Portugal

IceCap Asset Management: Hope Is Never A Good Strategy

Dodge City, Kansas is a lovely place. The home to 26,101 people regularly enjoy old west casinos, old west rodeos and old west movies. Like we say – it is a lovely place. Yet years ago when it was still cool to be a cowboy, cowboys of all types were getting’ out of Dodge. And who could blame them - bullets flew around town on a regular basis. As we look across the globe today, Dodge City’s are popping up all over the place across America, Europe and Asia. However, within the World of financial markets, government sponsored economic policies are desperately trying to keep everyone in the 2012 financial version of Dodge. Today’s question of the century is which market is the equivalent of Dodge? One thing is for sure, financial bullets are flying fast and furious these days forcing every sane investor to keep their head down. For all other investors, be a good cowboy and be sure to have an exit plan – you never know when you’ll need it.

Why A Grexit Would Make Lehman Look Like Childs Play

The ECB has €50 billion of GGB bonds still on their books.  Those would not get paid at par by Greece if this is an amicable breakup, but this is quickly heading to a pots and pans thrown in the kitchen sort of break-up.  Why would Greece pay the ECB if they feel like the ECB drove them out?  Don’t forget, not for a second, that most of the money Greece now gets goes to pay back the ECB and IMF.  The EFSF is totally out of luck.  The ECB might be able to offer something to a post drachma Greece, but the EFSF offers nothing.  The IMF has more negotiating power, as their direct loans had more protection in the first place and they are likely to provide additional funds post exit, but quite simply Greece won’t be able to pay them in full on existing loans. With the ECB, EFSF, and IMF all taking big losses, their credibility is hurt.  Worse than that, they have exposure to Portugal, Ireland, Spain and Italy and the markets (if not the politicians) will become very concerned about those exposures.  The IMF may see its alleged firewall crumble before it is ever launched.  The ECB, integral to any plan to protect Europe will have lost credibility and many will question their solvency.  The EFSF will be hung out to dry and immediately the market will attach all their risk to Germany and France, not making people in those countries particularly happy.

Reggie Middleton's picture

We finally get to continue what we started in 2008. Becuase the TPTB insisted on kicking the can down the road, the resulting pain will be excruciatingly devastating versus simply horrible! Alas, once you get you short positions/puts/futures in before the inevitably ill-informed short ban, money can still be made. 

Gear Up!

“Gear up!” That is what I say to you this morning. Open your closet door, drag out the flak jacket from 2009, lace up your boots, unlock your guns, bring out the ammo and get ready to go at it one more time because the placid fields of Verdun, long silent, finds the Germans and the French at it once again and we are all about to be dragged back into it; like it or not. There is quite serious business afoot and, just like in war, the political statements made are nothing more than propaganda to mislead the enemy and the enemy is YOU.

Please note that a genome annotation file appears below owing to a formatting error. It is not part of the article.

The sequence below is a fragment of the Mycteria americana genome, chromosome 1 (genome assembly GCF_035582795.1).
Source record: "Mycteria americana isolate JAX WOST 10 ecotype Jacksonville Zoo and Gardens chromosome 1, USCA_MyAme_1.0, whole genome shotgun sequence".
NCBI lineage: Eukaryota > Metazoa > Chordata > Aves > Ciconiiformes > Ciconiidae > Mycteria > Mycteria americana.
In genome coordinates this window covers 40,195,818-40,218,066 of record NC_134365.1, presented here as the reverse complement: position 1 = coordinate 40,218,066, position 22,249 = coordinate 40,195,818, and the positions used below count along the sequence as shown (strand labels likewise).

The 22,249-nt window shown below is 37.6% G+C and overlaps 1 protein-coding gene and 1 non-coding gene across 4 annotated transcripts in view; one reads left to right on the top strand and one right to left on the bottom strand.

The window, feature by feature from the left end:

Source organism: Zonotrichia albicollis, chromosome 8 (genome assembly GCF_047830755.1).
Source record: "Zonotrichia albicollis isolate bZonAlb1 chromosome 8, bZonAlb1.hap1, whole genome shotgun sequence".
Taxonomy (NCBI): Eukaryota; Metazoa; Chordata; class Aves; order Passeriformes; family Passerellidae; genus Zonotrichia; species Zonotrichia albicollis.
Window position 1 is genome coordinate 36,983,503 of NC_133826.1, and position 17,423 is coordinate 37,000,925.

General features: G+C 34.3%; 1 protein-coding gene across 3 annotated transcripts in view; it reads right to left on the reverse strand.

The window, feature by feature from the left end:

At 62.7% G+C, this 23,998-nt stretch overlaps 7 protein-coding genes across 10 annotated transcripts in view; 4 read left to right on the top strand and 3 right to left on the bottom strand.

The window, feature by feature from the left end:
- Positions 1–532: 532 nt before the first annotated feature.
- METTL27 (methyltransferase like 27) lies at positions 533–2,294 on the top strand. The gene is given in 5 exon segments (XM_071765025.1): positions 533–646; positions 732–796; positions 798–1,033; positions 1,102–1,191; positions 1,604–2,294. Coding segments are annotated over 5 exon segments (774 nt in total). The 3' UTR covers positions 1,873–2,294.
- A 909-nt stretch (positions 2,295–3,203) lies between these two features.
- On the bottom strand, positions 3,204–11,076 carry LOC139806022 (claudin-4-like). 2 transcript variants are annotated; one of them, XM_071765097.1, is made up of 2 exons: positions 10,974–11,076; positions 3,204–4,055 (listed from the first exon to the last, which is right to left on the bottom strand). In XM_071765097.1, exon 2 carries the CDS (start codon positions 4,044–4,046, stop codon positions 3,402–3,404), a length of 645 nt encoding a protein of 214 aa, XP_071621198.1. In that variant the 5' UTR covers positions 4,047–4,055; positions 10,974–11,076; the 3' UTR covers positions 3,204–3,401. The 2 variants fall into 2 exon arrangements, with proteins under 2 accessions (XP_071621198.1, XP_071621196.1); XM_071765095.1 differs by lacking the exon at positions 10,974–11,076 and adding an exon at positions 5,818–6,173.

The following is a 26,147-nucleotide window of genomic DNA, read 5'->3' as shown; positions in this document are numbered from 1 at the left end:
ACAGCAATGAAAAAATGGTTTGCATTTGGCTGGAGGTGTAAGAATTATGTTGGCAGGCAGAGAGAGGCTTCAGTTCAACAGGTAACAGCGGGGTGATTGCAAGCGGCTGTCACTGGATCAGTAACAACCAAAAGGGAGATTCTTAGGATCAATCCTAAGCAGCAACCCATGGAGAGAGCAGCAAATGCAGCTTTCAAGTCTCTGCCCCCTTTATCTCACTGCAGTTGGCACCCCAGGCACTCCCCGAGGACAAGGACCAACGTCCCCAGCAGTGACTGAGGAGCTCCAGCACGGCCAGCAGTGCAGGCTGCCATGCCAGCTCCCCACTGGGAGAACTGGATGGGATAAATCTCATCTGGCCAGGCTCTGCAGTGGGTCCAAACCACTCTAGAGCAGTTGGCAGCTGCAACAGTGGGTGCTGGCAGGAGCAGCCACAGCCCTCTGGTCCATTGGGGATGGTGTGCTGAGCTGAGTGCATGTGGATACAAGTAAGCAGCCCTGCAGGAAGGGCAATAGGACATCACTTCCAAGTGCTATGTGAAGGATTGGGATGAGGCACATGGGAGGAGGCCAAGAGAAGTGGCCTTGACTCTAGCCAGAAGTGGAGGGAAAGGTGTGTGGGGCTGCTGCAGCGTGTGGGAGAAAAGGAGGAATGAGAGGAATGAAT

Eric Sprott: The Real Banking Crisis, Part II

EURO-STOXX-BANKS-chart.gif

Here we go again. Back in July 2011 we wrote an article entitled "The Real Banking Crisis" where we discussed the increasing instability of the Eurozone banks suffering from depositor bank runs. Since that time (and two LTRO infusions and numerous bailouts later), Eurozone banks, as represented by the Euro Stoxx Banks Index, have fallen more than 50% from their July 2011 levels and are now in the midst of yet another breakdown led by the abysmal situation currently unfolding in Greece and Spain.... Although the last eight months have not played out the way we would have expected for gold, they have played out the way we envisioned for the banks. The question now is how long this can go on for, and how long gold can remain under pressure in a banking crisis that has the potential to spread beyond Greece and Spain? So much now rests on the policy responses fashioned by the US Fed and ECB, and just as much also rests on what's left of European citizens' confidence in their local banking institutions. Neither of these things can be precisely measured or predicted, but we continue to firmly believe that depositors in Greece and Spain will choose gold over drachmas or pesetas if they have the foresight and are given the freedom to act accordingly. The number one reason we have always believed gold should be owned, and why we believe it will go higher, is people's growing distrust of the banking system - and we are now there. We will wait and see how the summer develops, and keep our attention firmly focused of the second phase of the bank run now spreading across southern Europe.

The Monster Has Awakened

The most significant event of yesterday was not the Spanish banking system unlocking the door to the horror chamber and clicking the melt-down button that it found on the wall but what happened at the European Union. Brussels turned, and looking Berlin squarely in the eye, it used impolite words and gestures and essentially said: "Stick it." Brussels has now called for Eurobonds, has called for the ESM to fund the European banks and it a sign of their new felt independence, has thrown all of this squarely in the face of Germany, the Netherlands, Finland et al who are providing the money. The game has changed. It will no longer be push and shove and muddle through but convictions and ideology that are in stark opposition so that surprises and inflamed statements will become the order of the day and not the exception. If it is to be either Germany for the Germans or Germany for the citizens of Athens, make no mistake in your thinking; Berlin will prevail regardless of the outlying costs to either the nation or to the future of the Union that theoretically governs Europe.